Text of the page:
In 2018, CIOs began talking about evolving from project-based to product-based IT management, dovetailing with trends in agile development, pivots to XaaS (everything-as-a-service) IT services, and an increased focus on supporting and facilitating customer journey maps.
As CIOs’ customer obsession grows, expect product-focused roles, including digital designers, product managers and “experience managers” to become the area of intense focus in 2019, Bonde says. For example, companies must hire product managers who can walk the line and liaise between marketing and IT, mediating disputes and finding new routes to markets.
Bonde cautions: The trick, Bonde says, is to ensure the product manager doesn’t align too much with engineering at the expense of shutting our marketing, ensuring the “voice of the customer” isn’t lost, which can hurt the company. “If product management is too tightly coupled with engineering it can be difficult for market to have a partnership,” Bonde says.
4. The rise of B2B platforms and commerce
The enterprise sector has long known that the economy is becoming platform-centric, thanks to the proliferation of APIs and cloud technologies. Salesforce.com’s acquisition of API hub specialist MuleSoft underlines this trend. Companies will double down here, looking to scale platforms. “Beyond thinking of digital touchpoints as just a consumer channel, companies will look for new efficiencies in their interactions with suppliers and distributors, while these same distributors will look to package their market data and know-how as a hedge against disintermediation,” Bonde says.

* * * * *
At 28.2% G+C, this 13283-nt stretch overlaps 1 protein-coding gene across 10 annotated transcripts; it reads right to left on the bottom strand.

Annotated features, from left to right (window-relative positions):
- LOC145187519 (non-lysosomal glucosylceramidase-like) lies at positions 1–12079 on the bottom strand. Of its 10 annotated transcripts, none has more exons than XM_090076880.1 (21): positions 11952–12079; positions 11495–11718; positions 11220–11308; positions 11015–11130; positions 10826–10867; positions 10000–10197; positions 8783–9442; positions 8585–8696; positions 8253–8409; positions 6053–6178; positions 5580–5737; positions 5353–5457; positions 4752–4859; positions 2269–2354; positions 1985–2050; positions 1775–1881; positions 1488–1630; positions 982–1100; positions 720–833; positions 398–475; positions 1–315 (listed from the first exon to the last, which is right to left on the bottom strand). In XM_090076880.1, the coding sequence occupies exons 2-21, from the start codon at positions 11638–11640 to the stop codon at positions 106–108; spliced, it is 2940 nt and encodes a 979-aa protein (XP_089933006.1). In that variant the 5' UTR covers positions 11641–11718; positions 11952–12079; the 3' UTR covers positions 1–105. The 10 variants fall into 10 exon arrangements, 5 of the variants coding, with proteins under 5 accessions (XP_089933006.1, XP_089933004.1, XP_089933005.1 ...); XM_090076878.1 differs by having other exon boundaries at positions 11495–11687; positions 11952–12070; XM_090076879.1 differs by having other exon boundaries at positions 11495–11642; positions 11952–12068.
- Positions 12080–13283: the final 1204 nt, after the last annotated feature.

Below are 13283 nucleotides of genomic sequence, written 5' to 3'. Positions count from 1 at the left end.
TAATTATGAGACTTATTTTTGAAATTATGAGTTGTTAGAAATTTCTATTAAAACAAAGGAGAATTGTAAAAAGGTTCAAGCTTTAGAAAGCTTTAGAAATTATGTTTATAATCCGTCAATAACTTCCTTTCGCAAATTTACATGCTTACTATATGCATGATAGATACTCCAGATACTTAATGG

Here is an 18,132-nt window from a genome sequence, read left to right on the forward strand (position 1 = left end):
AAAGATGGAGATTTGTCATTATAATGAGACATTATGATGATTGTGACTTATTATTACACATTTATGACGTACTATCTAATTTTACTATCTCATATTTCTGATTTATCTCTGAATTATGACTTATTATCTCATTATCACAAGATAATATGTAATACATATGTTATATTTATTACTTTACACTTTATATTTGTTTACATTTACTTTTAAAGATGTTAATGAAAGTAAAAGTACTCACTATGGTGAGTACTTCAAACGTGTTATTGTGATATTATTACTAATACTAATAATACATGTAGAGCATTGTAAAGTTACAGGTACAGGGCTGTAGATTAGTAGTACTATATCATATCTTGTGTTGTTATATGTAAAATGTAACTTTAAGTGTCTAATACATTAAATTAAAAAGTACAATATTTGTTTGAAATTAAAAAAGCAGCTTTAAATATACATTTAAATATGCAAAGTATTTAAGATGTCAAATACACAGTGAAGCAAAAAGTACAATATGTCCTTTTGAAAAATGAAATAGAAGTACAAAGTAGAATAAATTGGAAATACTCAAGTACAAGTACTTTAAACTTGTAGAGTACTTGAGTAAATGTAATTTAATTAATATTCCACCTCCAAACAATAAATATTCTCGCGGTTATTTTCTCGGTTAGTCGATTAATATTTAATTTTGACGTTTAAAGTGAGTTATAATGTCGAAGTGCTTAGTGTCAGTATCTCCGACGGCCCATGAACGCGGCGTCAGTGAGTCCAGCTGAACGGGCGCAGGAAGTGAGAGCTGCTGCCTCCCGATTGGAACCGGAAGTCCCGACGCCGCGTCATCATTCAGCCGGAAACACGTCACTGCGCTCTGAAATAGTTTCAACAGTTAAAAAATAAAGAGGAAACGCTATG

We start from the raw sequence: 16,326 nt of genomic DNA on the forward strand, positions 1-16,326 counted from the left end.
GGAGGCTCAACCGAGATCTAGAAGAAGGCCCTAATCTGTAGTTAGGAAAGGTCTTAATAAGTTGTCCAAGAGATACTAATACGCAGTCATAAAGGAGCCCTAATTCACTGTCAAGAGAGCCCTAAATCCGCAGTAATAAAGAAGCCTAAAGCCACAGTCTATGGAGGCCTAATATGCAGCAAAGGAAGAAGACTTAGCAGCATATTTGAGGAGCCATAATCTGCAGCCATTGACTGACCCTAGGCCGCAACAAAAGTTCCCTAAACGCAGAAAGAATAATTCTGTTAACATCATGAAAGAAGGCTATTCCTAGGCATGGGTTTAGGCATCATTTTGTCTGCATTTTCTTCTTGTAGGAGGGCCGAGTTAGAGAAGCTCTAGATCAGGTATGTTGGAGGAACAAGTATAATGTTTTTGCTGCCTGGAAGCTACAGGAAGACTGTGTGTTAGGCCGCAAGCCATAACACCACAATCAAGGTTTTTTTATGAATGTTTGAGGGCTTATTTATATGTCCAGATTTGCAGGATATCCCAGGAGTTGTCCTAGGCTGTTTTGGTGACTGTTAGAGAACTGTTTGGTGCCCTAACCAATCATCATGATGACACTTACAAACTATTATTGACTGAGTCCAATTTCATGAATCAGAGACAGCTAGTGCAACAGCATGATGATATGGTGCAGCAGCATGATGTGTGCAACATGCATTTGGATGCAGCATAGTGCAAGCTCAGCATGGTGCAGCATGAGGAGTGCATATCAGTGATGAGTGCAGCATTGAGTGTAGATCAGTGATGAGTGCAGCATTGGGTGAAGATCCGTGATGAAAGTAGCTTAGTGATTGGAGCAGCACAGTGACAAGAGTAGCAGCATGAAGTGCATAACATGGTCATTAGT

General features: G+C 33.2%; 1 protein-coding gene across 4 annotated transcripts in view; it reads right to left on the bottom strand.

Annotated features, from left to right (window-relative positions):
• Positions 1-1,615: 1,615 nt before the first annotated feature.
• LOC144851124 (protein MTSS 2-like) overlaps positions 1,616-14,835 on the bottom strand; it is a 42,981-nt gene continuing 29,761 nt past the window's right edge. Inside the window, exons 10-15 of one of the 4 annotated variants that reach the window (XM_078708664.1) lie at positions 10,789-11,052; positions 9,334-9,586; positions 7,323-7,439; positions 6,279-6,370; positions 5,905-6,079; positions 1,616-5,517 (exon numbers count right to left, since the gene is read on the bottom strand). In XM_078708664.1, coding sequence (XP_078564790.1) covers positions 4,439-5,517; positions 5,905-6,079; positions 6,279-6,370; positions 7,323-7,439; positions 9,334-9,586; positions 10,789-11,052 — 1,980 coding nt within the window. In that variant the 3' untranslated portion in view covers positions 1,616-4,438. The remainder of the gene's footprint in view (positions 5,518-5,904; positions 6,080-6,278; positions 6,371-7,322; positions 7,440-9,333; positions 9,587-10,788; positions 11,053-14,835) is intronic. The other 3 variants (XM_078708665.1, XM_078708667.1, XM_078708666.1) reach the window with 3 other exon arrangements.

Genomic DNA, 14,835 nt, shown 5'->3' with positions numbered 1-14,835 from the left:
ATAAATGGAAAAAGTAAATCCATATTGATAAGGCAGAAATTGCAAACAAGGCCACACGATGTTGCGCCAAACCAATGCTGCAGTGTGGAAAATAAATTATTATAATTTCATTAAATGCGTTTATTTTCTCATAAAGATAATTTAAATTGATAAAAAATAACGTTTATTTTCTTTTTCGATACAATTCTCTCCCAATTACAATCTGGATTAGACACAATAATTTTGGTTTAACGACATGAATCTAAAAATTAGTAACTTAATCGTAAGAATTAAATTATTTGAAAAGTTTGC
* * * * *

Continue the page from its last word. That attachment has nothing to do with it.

Bonde recommends: As you hammer out your platform strategy, stop treating data like a “state secret,” electing instead to share it with distributors and suppliers. “They can be great data partners for you,” Bonde says. “If not, work with them even as you work around them.”
5. AI will become more embedded in the digital stack
The froth around AI is undeniable. From intelligent automation to virtual assistants to fraud analytics, virtually every enterprise is exploring AI in some form or another. But as vendors increasingly weave AI throughout their technology stacks, it will eliminate some of the experimentation CIOs feel pressured to conduct in their enterprises.
Bonde cited Adobe’s Sensei AI technology, which is making it easier for marketers to launch campaigns, as well as IBM Watson, being leveraged in anything from healthcare to weather prediction, as examples. “We can’t influence the overhype — that will play itself out as funding gets tougher,” Bonde says. “But we will see AI embedded more within digital processes and tools.” Think AI-infused recommendation engines, content management and supply chain planning systems.
Bonde advises: Ignore the hype and target quick wins. In 2019, digital leaders should work with their peers in operations and marketing to automate back-end processes and streamline the everyday work of frontline teams.
That quick hit, innovation-by-iteration mentality closes the loop for Bonde’s call for companies to scale back the scope of digital transformation.
“It’s about using agile and design thinking to inspire changes that add up to something good,” Bonde says. “2019 is the time to focus on digitizing experiences in the service of customers, using technology and partners to create short-term gains that underpin long-term ambition.”